Search this site:

University degrees and sysadmin skills

I’ll tune in to the post-based conversation being held on Planet Debian: Russell Coker wonders about what’s needed to get university graduates with enough skills for a sysadmin job, to which Lucas Nussbaum responds with his viewpoints. They present a very contrasting view of what’s needed for students — And for a good reason, I’d say: Lucas is an academician; I don’t know for sure about Russell, but he seems to be a down-to-the-earth, dirty-handed, proficient sysadmin working on the field. They both contact newcomers to their fields, and will notice different shortcomings.

I tend to side with Lucas’ view. That does not come as a surprise, as I’ve been working for over 15 years in an university, and in the last few years I started walking from a mostly-operative sysadmin in an academic setting towards becoming an academician that spends most of his time sysadmining. Subtle but important distinction.

I teach at the BSc level at UNAM, and am a Masters student at IPN (respectively, Mexico’s largest and second-largest universities). And yes, the lack of sysadmin abilities in both is surprising. But so is a good understanding of programming. And I’m sure that, were I to dig into several different fields, I’d feel the same: Student formation is very basic at each of those fields.

But I see that as natural. Of course, if I were to judge people as geneticists as they graduate from Biology, or were I to judge them as topologists as they graduate from Mathematics, or any other discipline in which I’m not an expert, I’d surely not know where to start — Given I have about 20 years of professional life on my shoulders, I’m quite skewed as to what is basic for a computing professional. And of course, there are severe holes in my formation, in areas I never used. I know next to nothing of electronics, my mathematical basis is quite flaky, and I’m a poor excuse when talking about artificial intelligence.

Where am I going with this? An university degree (BSc in English, would amount to “licenciatura” in Spanish) is not for specialization. It is to have a sufficiently broad panorama of the field, and all of the needed tools to start digging deeper and specializing — either by yourself, working on a given field and learning its details as you go, or going through a postgraduate program (Specialization, Masters, Doctorate).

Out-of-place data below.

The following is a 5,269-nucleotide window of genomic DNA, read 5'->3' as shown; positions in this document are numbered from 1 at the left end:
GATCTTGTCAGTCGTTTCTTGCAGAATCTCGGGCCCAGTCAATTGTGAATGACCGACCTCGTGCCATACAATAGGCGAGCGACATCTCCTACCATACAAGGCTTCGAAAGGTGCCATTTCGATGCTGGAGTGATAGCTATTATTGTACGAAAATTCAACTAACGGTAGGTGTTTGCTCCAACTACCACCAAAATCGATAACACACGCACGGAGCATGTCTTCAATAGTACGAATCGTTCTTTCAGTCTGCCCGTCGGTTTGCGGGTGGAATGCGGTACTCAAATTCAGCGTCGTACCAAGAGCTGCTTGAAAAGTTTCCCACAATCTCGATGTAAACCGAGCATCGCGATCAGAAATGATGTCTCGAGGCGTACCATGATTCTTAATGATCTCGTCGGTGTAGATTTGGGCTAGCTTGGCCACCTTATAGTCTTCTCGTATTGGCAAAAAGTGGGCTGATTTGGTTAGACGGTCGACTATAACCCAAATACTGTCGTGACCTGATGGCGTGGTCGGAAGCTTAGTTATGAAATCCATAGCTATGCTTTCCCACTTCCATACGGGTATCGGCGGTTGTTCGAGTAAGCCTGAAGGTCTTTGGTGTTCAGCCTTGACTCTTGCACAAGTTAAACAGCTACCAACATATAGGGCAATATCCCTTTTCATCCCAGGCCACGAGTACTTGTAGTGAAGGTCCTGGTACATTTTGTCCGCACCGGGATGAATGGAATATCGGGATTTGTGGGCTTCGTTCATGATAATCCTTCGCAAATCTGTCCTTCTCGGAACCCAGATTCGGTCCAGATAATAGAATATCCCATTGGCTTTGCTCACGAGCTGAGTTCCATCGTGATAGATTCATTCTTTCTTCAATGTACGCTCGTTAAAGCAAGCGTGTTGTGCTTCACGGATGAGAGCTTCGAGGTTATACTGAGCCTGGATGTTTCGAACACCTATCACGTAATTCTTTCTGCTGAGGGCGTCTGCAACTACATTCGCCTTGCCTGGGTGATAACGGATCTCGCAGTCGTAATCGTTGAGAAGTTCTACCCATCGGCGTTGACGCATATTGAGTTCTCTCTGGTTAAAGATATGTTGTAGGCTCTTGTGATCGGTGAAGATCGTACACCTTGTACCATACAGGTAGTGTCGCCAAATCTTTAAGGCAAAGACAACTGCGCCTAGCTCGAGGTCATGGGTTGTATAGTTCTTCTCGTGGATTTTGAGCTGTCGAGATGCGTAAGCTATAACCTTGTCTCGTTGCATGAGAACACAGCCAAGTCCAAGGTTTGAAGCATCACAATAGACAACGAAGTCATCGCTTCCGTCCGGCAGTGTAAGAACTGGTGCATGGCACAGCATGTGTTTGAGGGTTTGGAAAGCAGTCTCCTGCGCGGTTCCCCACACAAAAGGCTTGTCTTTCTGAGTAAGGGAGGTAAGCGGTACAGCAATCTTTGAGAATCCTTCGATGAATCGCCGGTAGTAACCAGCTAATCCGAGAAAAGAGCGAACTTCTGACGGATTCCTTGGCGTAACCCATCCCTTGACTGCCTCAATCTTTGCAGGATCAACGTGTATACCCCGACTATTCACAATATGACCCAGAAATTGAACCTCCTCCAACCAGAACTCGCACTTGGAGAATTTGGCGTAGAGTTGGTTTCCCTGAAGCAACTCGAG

Even most of my colleagues at the Masters in Engineering in Security and Information Technology lack of a good formation in fields I consider essential. However, what does information security mean? Many among them are working on legal implications of several laws that touch our field. Many other are working on authenticity issues in images, audios and other such media. Many other are trying to come up with mathematical ways to cheapen the enormous burden of crypto operations (say, “shaving” CPU cycles off a very large exponentiation). Others are designing autonomous learning mechanisms to characterize malware. Were I as a computing professional to start talking about their research, I’d surely reveal I know nothing about it and get laughed at. That’s because I haven’t specialized in those fields.

University education should give a broad universal basis to enter a professional field. It should not focus on teaching tools or specific procedures (although some should surely be presented as examples or case studies). Although I’d surely be happy if my university’s graduates were to know everything about administering a Debian system, that would be wrong for a university to aim at; I’d criticize it the same way I currently criticize programs that mix together university formation and industry certification as if they were related.


gwolf 2016-06-08 11:19:29

That’s why I specified “in Spanish”…

And maybe I over-reached, I don’t know if the same holds for other countries, although I expect it does.

In Mexico, a “licenciatura” is a ≥four year degree, usually started as soon as you graduate from high school (18 year old). Some “licenciaturas” are longer; in UNAM where I teach, computer engineering is five years. In Argentina, they are usually six years. Masters programs require candidates to hold a licenciatura.

So, yay for cultural bias.

Lucas 2016-06-08 11:03:18


An university degree**


An university degree (BSc in English, would amount to “licenciatura” in Spanish) is not for specialization.

Well, the BSc where I mostly teach about sysadmining is not a typical “licence”, but a “licence profesionnelle”. this is a special kind of degree targeted at getting people out of the university, and ready to get a job, after 3 years (vs 5 for a master). Their degree is not equivalent to a normal “licence” (e.g. they cannot enroll in a master with it).

So, while I agree about the need for BScs to be generic and broad, this is an exception.

mirabilos 2016-06-13 05:57:48


I agree, and I believe that both good programmers and good sysadmins do not come from universities (in fact, I believe universities’ curricula hinder them, so the only successes is when the students learn this by themselves) but from job apprenticeships (with some formal learning, but more craftmanship-style than academic, although a bit of academics doesn’t hurt).

There’s a reason the university stuff is called “Computer Science”, while the vocational stuff is called “IT” or “ICT”.